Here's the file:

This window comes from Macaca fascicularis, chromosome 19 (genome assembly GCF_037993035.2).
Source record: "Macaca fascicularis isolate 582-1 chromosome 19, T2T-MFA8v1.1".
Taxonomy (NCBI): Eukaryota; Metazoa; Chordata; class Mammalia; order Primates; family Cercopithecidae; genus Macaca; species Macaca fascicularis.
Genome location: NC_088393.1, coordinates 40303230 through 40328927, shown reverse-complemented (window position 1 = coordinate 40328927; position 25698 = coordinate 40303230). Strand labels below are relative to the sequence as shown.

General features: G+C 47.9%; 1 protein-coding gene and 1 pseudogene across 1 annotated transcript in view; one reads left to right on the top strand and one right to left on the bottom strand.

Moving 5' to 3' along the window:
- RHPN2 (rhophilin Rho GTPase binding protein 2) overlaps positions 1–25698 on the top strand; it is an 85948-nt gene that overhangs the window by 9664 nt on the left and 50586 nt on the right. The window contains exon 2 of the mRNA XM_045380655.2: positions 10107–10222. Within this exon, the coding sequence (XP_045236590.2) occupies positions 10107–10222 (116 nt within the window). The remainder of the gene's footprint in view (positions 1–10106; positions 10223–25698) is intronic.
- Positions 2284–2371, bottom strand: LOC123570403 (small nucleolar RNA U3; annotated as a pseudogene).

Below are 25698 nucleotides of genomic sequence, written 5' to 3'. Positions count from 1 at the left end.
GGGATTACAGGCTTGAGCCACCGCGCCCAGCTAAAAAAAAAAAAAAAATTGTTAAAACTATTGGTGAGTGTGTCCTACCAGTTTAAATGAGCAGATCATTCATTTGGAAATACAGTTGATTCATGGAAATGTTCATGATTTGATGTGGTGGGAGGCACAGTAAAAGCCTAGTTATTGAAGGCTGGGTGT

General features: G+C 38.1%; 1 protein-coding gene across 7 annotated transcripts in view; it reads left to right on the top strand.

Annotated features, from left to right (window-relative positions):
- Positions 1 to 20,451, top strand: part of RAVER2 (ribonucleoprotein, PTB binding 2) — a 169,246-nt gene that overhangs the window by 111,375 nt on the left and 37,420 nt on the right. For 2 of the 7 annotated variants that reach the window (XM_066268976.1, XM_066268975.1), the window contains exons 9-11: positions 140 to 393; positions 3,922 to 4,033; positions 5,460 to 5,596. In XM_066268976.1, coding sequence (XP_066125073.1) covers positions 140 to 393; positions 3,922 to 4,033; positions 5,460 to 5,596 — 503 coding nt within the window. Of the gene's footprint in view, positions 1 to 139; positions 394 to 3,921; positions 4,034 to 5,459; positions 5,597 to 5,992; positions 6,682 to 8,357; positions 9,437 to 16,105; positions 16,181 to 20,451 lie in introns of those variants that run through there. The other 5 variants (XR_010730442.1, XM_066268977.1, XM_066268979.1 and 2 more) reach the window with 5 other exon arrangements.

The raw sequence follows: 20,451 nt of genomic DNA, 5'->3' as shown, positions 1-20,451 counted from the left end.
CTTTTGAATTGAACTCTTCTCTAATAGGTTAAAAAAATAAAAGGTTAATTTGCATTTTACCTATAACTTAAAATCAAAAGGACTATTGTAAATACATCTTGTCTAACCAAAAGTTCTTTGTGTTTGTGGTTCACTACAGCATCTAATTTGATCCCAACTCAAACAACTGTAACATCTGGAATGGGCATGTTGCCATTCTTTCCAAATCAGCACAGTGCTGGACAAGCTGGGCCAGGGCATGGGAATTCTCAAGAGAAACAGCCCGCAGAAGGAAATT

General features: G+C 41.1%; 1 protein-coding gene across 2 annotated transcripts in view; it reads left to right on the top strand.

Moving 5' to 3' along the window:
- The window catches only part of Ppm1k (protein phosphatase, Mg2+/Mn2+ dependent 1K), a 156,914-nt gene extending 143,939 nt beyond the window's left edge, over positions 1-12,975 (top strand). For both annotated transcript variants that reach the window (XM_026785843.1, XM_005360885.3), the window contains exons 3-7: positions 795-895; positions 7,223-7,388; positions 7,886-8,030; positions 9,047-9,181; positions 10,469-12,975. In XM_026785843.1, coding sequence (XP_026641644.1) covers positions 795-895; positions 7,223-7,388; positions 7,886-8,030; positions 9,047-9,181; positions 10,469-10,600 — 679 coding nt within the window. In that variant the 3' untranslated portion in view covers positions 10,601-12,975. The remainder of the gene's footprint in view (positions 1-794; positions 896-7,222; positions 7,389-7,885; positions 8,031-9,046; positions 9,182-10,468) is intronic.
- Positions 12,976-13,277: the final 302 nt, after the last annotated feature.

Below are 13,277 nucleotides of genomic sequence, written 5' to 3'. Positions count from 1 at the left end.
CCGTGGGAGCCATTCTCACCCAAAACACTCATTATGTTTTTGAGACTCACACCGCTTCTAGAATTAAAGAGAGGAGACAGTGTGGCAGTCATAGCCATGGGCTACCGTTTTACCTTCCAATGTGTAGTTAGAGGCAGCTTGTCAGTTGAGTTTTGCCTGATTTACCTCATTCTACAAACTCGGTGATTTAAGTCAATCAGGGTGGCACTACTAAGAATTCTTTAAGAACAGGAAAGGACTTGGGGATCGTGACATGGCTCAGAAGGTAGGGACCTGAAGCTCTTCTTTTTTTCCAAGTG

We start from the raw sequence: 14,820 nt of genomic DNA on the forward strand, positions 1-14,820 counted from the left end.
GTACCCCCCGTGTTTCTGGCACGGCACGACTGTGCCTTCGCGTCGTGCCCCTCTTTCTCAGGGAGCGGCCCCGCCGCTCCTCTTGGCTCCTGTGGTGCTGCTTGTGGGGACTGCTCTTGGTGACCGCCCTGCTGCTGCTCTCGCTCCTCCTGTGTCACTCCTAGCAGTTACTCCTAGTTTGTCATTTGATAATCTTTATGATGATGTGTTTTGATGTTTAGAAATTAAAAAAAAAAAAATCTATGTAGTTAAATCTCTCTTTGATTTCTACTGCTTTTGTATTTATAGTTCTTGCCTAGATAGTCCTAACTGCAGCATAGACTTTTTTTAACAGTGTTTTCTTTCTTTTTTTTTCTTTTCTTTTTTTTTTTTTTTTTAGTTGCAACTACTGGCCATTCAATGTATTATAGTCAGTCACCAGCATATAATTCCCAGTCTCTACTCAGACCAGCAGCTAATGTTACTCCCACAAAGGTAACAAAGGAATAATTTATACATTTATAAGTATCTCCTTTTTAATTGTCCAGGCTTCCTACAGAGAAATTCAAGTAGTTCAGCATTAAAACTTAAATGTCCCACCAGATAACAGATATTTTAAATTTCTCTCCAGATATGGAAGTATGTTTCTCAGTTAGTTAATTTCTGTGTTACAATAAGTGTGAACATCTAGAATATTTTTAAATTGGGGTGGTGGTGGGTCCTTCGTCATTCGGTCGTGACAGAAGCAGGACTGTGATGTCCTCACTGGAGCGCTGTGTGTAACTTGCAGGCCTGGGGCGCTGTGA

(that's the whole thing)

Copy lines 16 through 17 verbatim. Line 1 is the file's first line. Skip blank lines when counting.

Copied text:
General features: G+C 41.1%; 1 protein-coding gene across 2 annotated transcripts in view; it reads left to right on the top strand.

Moving 5' to 3' along the window: